A grant of nearly $560,000 from Lilly Endowment Inc. will help Sacred Heart University and the Catholic Diocese of Bridgeport collaborate in hosting a week-long summer theology program this year.
“The SHU Journey: To God and the World through the Catholic Intellectual Tradition” will be offered to high school students .
SHU’s program is part of Lilly Endowment’s High School Youth Theology Institutes initiative, which seeks to encourage young people to explore their religious beliefs and their concerns about contemporary challenges by studying theology and examining how faith calls them to lives of service.
The grant, which will support the program for four years, will bring two dozen high school juniors and seniors to SHU’s Fairfield campus each year for a week of theological learning and reflection, community service, music ministry and fun. Catholic youth will become more knowledgeable about their faith, learn to relate the moral and ethical dimensions of their faith to their contemporary lives and become leaders in their churches and communities.
“We are thrilled to receive this Lilly Endowment grant that allows us to partner with the Diocese of Bridgeport and host a comprehensive and enriching theology program for local youth,” said John J. Petillo, SHU president. “It is also wonderful to work with the diocese on such an important project and continue to do work that so clearly supports our mission.”
The grant was generated from the University’s newly formed Department of Catholic Studies and its chair, Michelle Loris. Loris, who also serves as SHU’s associate dean of the College of Arts & Sciences, is author of the grant.
The program will involve collaboration among the departments of Catholic Studies and Student Life, the Office of Mission and Catholic Identity, Campus Ministry, and the diocese.
Loris emphasized that this grant is the natural extension of the Department of Catholic Studies’ mission: to preserve, develop and transmit the Catholic intellectual tradition. The department’s goal is to create interdisciplinary and inter-institutional collaborations of this kind. Catholic Studies is the only University department that intentionally and directly reflects SHU’s mission and Catholic identity, she said.
“The focus of this grant is to engage young people in understanding the Catholic intellectual tradition as a conversation between the great thinkers of Catholicism and the cultures in which they live, asking fundamental questions about God, humanity, society and nature,” Loris said. “We want young people to understand the roots and development of the Catholic intellectual tradition and to see how it helps them understand themselves, their world and their relationship with God. We want to equip them with knowledge that will help them grow to become informed Catholics.”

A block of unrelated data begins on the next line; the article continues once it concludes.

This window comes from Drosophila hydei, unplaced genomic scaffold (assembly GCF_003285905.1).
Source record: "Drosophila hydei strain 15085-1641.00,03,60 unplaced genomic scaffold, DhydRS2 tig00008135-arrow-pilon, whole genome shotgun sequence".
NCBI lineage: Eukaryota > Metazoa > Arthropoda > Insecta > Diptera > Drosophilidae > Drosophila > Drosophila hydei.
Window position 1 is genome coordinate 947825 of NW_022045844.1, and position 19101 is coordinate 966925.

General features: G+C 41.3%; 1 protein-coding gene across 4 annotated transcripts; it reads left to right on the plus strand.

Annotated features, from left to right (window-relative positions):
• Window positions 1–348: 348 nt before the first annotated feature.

Receiving the grant further positions SHU as a leader in Catholic higher education and aligns SHU with other grant recipients, including Catholic University in Washington and Loyola University in Chicago, Loris said. SHU is one of 82 private four-year colleges and universities in 29 states and the District of Columbia that are participating in the initiative. Although some schools are independent, many reflect the religious heritage of their founding Christian traditions. These traditions include Baptist, Brethren, Lutheran, Mennonite, Methodist, Presbyterian and Reformed churches, as well as Catholic, non-denominational, Pentecostal and historic African-American Christian communities.
“I am very excited about this Lilly Endowment grant and our partnership with SHU,” said Sr. Mary Grace Walsh, secretary of Catholic Education and Faith Formation at the Diocese of Bridgeport. “We are grateful to the Lilly Endowment for its generous support of the grant. This new partnership between SHU and the Diocese of Bridgeport will help form high school students in the Catholic intellectual tradition and provide opportunities for community service enhanced with theological reflection on that service. While there are many opportunities for service presented to our youth, they often are viewed merely as good works done to those in need. This summer program will give participants a deeper understanding of what it means to serve others as Christ taught us.”
Students will be recruited from the diocesan Catholic high schools and local parishes. They will arrive June 26 and receive a tour of campus, move into residence halls, and partake in an ice cream social and community-building activities. In the following days, students will spend their mornings in classroom instruction on the theological foundations of the Catholic intellectual tradition, followed by small-group discussions. Afternoons will include community service arranged by the Diocese of Bridgeport, sessions of music ministry and a visit to The Cloisters, a museum in upper Manhattan that exhibits art and architecture from Medieval Europe.
Each day also will include Mass and prayer. Recreation will be set aside for the evenings. Students will end the program with a closing ceremony.
University theology faculty, including June Ann Greeley and Anthony Ciorra, as well as Evan Psencik, youth coordinator from the Diocese of Bridgeport, will teach and lead the program.
Since the high school students should have role models who are close to them in age, six SHU Campus Ministry student mentors will be trained as an integral part of this program, Loris added. The student mentors will attend the entire program each day and stay with the youth in the residential halls during the week. Each mentor will lead four of the 24 students.
“It’s wonderful to know SHU students will be working side-by-side with youth and professors,” Petillo said. “Various parts of the University will come together to, no doubt, make this program an enjoyable and educational experience. We are leading youth in the right direction and helping them become the best young adults they can be.”